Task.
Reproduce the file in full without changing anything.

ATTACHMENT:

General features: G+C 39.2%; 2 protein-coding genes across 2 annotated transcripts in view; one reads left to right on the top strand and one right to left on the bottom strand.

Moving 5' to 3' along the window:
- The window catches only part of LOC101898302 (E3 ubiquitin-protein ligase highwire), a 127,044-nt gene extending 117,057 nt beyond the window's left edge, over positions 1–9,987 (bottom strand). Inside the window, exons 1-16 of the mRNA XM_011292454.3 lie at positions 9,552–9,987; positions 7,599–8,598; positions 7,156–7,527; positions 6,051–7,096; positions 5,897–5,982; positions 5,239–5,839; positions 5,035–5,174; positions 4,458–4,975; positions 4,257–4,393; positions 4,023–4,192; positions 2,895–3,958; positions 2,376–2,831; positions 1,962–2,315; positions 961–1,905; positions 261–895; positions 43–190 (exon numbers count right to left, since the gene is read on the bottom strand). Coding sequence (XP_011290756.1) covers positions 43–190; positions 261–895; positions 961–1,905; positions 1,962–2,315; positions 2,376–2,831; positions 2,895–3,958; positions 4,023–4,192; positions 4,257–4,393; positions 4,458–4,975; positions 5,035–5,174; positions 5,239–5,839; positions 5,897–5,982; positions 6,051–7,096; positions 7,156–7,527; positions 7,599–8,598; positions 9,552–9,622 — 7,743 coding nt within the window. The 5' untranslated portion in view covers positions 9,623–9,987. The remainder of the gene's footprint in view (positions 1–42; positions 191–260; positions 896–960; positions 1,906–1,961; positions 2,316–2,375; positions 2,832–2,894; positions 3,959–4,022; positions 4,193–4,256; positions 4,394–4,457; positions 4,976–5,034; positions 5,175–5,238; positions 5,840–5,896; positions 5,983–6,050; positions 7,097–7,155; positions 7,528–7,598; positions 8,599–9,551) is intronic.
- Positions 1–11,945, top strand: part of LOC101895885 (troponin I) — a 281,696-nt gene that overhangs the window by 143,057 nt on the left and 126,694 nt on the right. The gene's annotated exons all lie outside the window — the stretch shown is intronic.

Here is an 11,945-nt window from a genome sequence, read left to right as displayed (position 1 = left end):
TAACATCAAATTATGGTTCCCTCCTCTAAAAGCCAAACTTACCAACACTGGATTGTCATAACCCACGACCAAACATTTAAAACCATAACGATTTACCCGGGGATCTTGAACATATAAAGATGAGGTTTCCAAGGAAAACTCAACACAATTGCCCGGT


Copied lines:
General features: G+C 39.2%; 2 protein-coding genes across 2 annotated transcripts in view; one reads left to right on the top strand and one right to left on the bottom strand.

Moving 5' to 3' along the window:
- The window catches only part of LOC101898302 (E3 ubiquitin-protein ligase highwire), a 127,044-nt gene extending 117,057 nt beyond the window's left edge, over positions 1–9,987 (bottom strand). Inside the window, exons 1-16 of the mRNA XM_011292454.3 lie at positions 9,552–9,987; positions 7,599–8,598; positions 7,156–7,527; positions 6,051–7,096; positions 5,897–5,982; positions 5,239–5,839; positions 5,035–5,174; positions 4,458–4,975; positions 4,257–4,393; positions 4,023–4,192; positions 2,895–3,958; positions 2,376–2,831; positions 1,962–2,315; positions 961–1,905; positions 261–895; positions 43–190 (exon numbers count right to left, since the gene is read on the bottom strand). Coding sequence (XP_011290756.1) covers positions 43–190; positions 261–895; positions 961–1,905; positions 1,962–2,315; positions 2,376–2,831; positions 2,895–3,958; positions 4,023–4,192; positions 4,257–4,393; positions 4,458–4,975; positions 5,035–5,174; positions 5,239–5,839; positions 5,897–5,982; positions 6,051–7,096; positions 7,156–7,527; positions 7,599–8,598; positions 9,552–9,622 — 7,743 coding nt within the window. The 5' untranslated portion in view covers positions 9,623–9,987. The remainder of the gene's footprint in view (positions 1–42; positions 191–260; positions 896–960; positions 1,906–1,961; positions 2,316–2,375; positions 2,832–2,894; positions 3,959–4,022; positions 4,193–4,256; positions 4,394–4,457; positions 4,976–5,034; positions 5,175–5,238; positions 5,840–5,896; positions 5,983–6,050; positions 7,097–7,155; positions 7,528–7,598; positions 8,599–9,551) is intronic.
- Positions 1–11,945, top strand: part of LOC101895885 (troponin I) — a 281,696-nt gene that overhangs the window by 143,057 nt on the left and 126,694 nt on the right. The gene's annotated exons all lie outside the window — the stretch shown is intronic.

Here is an 11,945-nt window from a genome sequence, read left to right as displayed (position 1 = left end):
TAACATCAAATTATGGTTCCCTCCTCTAAAAGCCAAACTTACCAACACTGGATTGTCATAACCCACGACCAAACATTTAAAACCATAACGATTTACCCGGGGATCTTGAACATATAAAGATGAGGTTTCCAAGGAAAACTCAACACAATTGCCCGGT